Yacolt, workers without pact

Town's four employees joined union in July




Four months after Yacolt’s four town employees became recognized members of Teamsters Local 58 in Vancouver, the union and the town of Yacolt have yet to hash out the financial terms of the employees’ contracts.

Teamsters officials declined to say Monday whether the town’s employees are close to reaching a collective bargaining agreement with the town.

“We’re continuing our process internally with the employees, as we should,” said Mike Workman, business representative for Teamsters Local 58.

Unionizing could provide employees a chance at better pay, benefits and job security, Yacolt officials have said.

It remains unclear how the Nov. 8 general election will change the makeup of the town’s council, and thus opinions among town leaders about the four employees being unionized.

Neither the concept of small groups joining larger unions nor public employees joining them is unique to Yacolt, said Laurie Mercier, a history professor at Washington State University Vancouver.

“Many people tend to think of unions as representing a large group of people,” said Mercier, who taught a labor history course last year. “But that’s not entirely true. Historically, if you look at smaller groups in Washington like hairdressers or clerks, they might not have involved a lot of employees, but they probably belonged to a union that represented more employees.”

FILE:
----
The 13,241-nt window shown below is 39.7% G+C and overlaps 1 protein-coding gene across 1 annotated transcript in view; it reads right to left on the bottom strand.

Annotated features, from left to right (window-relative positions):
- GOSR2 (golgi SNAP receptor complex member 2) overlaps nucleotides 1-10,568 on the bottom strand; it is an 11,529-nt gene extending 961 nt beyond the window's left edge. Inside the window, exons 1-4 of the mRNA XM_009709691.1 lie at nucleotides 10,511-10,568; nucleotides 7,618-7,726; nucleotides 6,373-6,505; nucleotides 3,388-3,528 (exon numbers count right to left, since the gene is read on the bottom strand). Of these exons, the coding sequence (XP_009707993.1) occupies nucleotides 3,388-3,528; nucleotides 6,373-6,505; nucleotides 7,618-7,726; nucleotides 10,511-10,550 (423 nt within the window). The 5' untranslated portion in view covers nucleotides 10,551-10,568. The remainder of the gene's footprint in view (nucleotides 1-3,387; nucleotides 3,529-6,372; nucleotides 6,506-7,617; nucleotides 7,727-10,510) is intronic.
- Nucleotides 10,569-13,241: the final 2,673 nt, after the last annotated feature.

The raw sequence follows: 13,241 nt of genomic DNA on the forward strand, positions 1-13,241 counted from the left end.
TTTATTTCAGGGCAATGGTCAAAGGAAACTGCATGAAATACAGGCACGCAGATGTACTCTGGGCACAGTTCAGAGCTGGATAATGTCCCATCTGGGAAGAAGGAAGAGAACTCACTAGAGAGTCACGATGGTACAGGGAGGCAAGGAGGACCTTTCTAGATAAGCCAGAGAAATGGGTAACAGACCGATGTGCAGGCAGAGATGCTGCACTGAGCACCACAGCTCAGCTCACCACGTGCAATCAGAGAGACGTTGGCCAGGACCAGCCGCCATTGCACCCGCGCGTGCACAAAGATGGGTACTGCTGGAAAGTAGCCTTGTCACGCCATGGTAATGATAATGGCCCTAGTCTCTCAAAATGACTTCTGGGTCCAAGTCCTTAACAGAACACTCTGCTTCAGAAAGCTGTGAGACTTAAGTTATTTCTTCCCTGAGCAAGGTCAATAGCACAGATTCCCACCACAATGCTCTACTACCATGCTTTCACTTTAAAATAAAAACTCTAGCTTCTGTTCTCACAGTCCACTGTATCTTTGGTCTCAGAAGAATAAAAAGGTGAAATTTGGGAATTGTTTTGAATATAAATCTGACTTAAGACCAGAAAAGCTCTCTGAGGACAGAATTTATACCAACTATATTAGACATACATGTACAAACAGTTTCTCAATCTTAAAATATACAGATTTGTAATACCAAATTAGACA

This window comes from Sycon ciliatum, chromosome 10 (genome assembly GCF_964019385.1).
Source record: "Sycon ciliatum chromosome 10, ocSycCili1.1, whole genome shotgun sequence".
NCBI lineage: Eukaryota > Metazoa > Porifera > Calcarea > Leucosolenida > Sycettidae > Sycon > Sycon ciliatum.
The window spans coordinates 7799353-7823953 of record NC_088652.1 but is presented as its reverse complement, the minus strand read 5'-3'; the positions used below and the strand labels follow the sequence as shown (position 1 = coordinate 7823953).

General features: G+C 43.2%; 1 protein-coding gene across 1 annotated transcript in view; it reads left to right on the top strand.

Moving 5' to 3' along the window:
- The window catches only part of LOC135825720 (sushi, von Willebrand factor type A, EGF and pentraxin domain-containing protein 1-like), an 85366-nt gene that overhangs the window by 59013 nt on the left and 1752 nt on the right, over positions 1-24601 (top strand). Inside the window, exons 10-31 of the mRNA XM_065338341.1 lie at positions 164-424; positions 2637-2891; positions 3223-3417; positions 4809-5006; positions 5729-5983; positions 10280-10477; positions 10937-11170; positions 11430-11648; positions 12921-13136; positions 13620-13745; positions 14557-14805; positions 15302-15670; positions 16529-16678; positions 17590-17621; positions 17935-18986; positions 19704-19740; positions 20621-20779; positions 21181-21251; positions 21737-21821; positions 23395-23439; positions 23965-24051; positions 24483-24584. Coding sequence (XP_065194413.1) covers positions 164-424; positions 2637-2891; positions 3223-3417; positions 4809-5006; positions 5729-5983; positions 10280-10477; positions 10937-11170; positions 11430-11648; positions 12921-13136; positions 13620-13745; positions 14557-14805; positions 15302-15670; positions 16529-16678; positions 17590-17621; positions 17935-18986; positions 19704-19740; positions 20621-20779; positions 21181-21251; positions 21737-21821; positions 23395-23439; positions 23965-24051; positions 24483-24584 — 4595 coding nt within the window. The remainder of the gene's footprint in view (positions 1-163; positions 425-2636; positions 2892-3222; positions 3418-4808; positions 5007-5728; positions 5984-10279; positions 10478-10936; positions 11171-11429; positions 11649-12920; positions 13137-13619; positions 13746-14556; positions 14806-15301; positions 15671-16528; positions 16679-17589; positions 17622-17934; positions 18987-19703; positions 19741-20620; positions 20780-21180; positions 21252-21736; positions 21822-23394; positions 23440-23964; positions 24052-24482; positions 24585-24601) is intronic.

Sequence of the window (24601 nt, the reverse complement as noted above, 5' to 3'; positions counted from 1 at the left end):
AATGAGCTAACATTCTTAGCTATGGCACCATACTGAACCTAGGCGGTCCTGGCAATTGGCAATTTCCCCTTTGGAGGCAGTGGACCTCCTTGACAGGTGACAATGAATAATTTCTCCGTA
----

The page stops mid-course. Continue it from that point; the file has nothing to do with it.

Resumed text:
‘Job protection’

It is likely the Yacolt town workers’ collective goals are the same as larger unions comprised of automotive or steel workers for private companies, she added. Better wages and benefits, plus increased respect, are among those desires.

“The union is also protecting them against unfair treatment and retaliation,” Mercier added.

The town’s employees and administration must negotiate the contract before it goes before the council, town Clerk Cindy Marbut said. The council approves the town’s budget and thus would have to sign off on the employees’ contracts.

“It’s really informal at this point,” Marbut said of contract talks. She cited “job protection” as the main reason for joining the union.

The town’s budget may ultimately play a role in speeding up negotiations.

“We’re getting close to submitting the budget so I would assume (the contract) will be submitted sooner or later,” Councilman Jimmy Robertson said.

Views unclear

Teamsters business representative Walter LaChapelle III and Yacolt Councilman Dave Hancock exchanged letters in March about the town’s employees potentially joining the union. In an interview in June, Yacolt Mayor James Weldon indicated Hancock should have taken the matter before the council before replying to the Teamsters.

Yacolt’s employees became registered union members in July.

Hancock did not return a phone call for this story.

Whether town officials support the unionization remains somewhat unclear. Weldon and Councilwoman Karen Holyk previously declined to say whether they supported it.

Robertson, a current union employee, said he supports unions but not the idea of Yacolt’s employees unionizing. He has expressed questions about whether the town’s employees would be a large enough bargaining unit to have any power and whether job security is that much of an issue among Yacolt’s employees.

Next Tuesday’s general elections could have an impact on future contract discussions, he said. Four council seats are up for grabs. The town will have a new mayor come Nov. 9.

“The new council members and the new mayor may have a different opinion of the union,” Robertson cautioned.

Ray Legendre: 360-735-4517; www.facebook.com/raylegend; www.twitter.com/col_smallcities; ray.legendre@columbian.com.